What is venation ? Explain its types

morphology
cbse

#1

Venation : The arrangement of veins and veinlets in the lamina of a leaf is called venation. The veins are not only the conducting channels for water, minerals and organic food/, they also provide firmness to the lamina and keep it expanded. They give rise to lateral veins, which traverse the entire lamina.
Venation is of three types : Reticulate, parallel and furcate.

  1. Reticulate Venation : When the veinlets form a network the venation is termed as reticulate venation. E.g., leaves of dicot plants.
    Reticulate venation has two sub-types :
    (i) Pinnate or Unicostate reticulate venation: The lamina has a single principal vein or midrib extending from base to the apex. It produces lateral veins, e.g., Peepal, Shoe flower etc.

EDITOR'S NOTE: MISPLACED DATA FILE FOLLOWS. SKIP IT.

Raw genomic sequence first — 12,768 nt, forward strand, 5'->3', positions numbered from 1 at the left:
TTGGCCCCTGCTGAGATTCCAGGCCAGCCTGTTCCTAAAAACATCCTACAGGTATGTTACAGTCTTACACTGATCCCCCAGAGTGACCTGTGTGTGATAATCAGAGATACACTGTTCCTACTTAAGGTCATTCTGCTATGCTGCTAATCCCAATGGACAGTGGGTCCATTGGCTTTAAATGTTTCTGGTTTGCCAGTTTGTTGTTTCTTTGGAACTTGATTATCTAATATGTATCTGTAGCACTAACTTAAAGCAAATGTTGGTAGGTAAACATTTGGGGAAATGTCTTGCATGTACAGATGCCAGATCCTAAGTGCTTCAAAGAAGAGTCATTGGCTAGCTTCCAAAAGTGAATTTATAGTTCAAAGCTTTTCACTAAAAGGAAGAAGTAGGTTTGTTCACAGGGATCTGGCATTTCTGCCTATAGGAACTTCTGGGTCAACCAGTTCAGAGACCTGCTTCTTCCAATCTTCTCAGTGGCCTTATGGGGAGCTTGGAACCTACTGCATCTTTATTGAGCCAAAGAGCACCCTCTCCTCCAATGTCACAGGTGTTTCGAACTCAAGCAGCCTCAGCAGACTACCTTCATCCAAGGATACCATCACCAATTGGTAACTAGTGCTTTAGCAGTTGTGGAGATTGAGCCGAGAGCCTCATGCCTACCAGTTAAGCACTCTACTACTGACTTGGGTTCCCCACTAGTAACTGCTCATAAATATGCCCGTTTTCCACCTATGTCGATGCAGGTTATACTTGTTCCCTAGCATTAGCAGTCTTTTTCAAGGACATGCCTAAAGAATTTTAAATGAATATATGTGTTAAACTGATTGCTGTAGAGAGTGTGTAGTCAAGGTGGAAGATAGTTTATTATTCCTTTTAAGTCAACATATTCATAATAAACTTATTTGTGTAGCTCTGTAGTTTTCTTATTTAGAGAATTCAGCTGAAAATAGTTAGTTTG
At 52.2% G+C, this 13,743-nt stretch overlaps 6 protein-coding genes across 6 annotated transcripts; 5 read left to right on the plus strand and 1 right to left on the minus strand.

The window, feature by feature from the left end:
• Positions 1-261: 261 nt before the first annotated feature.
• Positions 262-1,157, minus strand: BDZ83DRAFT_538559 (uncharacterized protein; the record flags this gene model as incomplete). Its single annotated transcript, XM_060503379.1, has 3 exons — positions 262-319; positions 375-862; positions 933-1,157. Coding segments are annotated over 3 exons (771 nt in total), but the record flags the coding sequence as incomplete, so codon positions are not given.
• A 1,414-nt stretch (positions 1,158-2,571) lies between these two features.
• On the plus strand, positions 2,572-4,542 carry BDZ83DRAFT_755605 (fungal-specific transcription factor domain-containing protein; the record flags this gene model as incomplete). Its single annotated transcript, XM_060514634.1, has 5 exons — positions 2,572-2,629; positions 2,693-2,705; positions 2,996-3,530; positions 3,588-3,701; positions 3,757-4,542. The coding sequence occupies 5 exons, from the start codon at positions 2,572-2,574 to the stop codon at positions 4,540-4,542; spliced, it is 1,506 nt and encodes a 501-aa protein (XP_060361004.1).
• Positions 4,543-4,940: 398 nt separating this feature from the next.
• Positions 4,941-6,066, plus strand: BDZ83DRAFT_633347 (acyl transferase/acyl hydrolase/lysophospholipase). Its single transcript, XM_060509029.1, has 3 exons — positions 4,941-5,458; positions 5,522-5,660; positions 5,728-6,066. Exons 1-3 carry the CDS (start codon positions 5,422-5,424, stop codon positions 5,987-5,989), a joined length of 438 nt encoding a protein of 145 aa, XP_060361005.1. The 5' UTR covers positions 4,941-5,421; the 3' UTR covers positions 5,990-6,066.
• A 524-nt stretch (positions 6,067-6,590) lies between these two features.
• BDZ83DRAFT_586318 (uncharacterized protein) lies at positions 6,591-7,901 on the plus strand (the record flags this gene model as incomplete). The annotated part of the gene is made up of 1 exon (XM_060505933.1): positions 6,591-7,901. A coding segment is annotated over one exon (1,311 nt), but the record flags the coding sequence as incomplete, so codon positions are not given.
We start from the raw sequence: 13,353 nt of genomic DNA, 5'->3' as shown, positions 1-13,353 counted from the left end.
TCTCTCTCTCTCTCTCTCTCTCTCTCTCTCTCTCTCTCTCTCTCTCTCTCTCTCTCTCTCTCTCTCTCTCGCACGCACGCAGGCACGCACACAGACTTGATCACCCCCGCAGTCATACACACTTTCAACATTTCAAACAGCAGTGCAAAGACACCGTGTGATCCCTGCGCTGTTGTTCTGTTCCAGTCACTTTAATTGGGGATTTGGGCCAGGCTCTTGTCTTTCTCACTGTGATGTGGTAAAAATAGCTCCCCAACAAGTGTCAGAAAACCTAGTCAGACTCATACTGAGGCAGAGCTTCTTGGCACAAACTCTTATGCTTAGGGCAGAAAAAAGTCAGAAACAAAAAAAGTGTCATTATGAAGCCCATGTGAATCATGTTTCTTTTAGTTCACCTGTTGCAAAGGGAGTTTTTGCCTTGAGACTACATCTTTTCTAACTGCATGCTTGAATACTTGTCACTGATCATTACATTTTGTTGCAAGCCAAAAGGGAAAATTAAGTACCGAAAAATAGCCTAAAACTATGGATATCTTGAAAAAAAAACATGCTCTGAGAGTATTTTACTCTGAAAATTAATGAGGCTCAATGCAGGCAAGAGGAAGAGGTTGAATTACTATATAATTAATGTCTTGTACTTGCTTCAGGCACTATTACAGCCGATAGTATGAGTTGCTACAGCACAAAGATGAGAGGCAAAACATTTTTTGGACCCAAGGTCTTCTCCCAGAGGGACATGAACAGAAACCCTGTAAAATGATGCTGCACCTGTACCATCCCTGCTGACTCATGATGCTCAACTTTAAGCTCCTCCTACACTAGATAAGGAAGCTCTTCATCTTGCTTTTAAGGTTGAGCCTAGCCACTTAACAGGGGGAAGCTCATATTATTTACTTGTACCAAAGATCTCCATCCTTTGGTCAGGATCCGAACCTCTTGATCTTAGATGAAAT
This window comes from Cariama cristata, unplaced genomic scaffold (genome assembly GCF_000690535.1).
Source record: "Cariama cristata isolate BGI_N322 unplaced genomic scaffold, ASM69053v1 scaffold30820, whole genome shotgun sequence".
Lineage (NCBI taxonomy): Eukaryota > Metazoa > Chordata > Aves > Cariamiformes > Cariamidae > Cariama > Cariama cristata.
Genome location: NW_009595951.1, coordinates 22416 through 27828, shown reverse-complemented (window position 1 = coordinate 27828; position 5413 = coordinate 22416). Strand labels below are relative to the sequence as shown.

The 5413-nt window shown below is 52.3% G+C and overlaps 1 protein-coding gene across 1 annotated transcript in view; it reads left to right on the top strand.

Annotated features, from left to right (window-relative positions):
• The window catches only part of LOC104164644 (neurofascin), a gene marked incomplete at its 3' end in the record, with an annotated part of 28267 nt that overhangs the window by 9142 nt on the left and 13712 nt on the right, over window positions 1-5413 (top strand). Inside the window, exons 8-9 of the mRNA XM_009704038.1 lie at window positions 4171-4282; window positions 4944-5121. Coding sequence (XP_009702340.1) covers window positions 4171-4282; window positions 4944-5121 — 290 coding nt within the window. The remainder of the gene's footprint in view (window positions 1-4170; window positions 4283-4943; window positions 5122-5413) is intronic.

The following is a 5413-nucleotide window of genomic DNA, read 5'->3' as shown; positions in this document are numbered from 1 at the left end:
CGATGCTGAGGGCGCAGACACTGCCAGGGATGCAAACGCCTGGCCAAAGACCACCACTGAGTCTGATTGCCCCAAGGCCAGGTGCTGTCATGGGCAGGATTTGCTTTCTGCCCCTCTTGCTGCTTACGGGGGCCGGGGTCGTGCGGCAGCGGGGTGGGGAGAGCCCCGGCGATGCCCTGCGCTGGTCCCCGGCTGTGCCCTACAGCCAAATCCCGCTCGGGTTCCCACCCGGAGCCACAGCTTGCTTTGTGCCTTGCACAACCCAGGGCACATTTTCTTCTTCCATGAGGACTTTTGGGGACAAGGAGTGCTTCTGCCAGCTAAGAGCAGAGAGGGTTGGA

(ii) Palmate or Multicostate reticulate venation :
    The lamina has more than one equally prominent or principal veins. They give rise to lateral veins connected by reticulations of veinlets. Multicostate reticulate venation has two forms.
    (a) Convergent: The principal veins converge towards the apex of the lamina.
    (b) Divergent : The principal veins diverge towards the margin.
  2. Parallel Venation: When the veins arising from mid rib or main veins, run parallel to each other towards the margin or the apex of the lamina, venation is termed as parallel venation. Leaves of monocot plants. Parallel venation is of two sub-types :
    (i) Pinnate or Unicostate parallel venation : The lamina has a single prominent vein or midrib running from the base to the apex of lamina. e.g., Banana, Canna, etc.
    (ii) Palmate or multicostate parallel venation :
    The lamina has several principal veins arising from the base and running towards the apex or margin of the lamina. Multicostate parallel venation has two forms :
    (a) Convergent: The principal veins converge towards the apex, e.g., Bamboo, Grass.
    (b) Divergent : The principal veins diverge towards the margin, e.g., Fan palm.
  3. Furcate Venation : Here, the veins give off dichotomous branching. The finer branches do not form reticulum. Furcate venation is common in ferns, circeaster.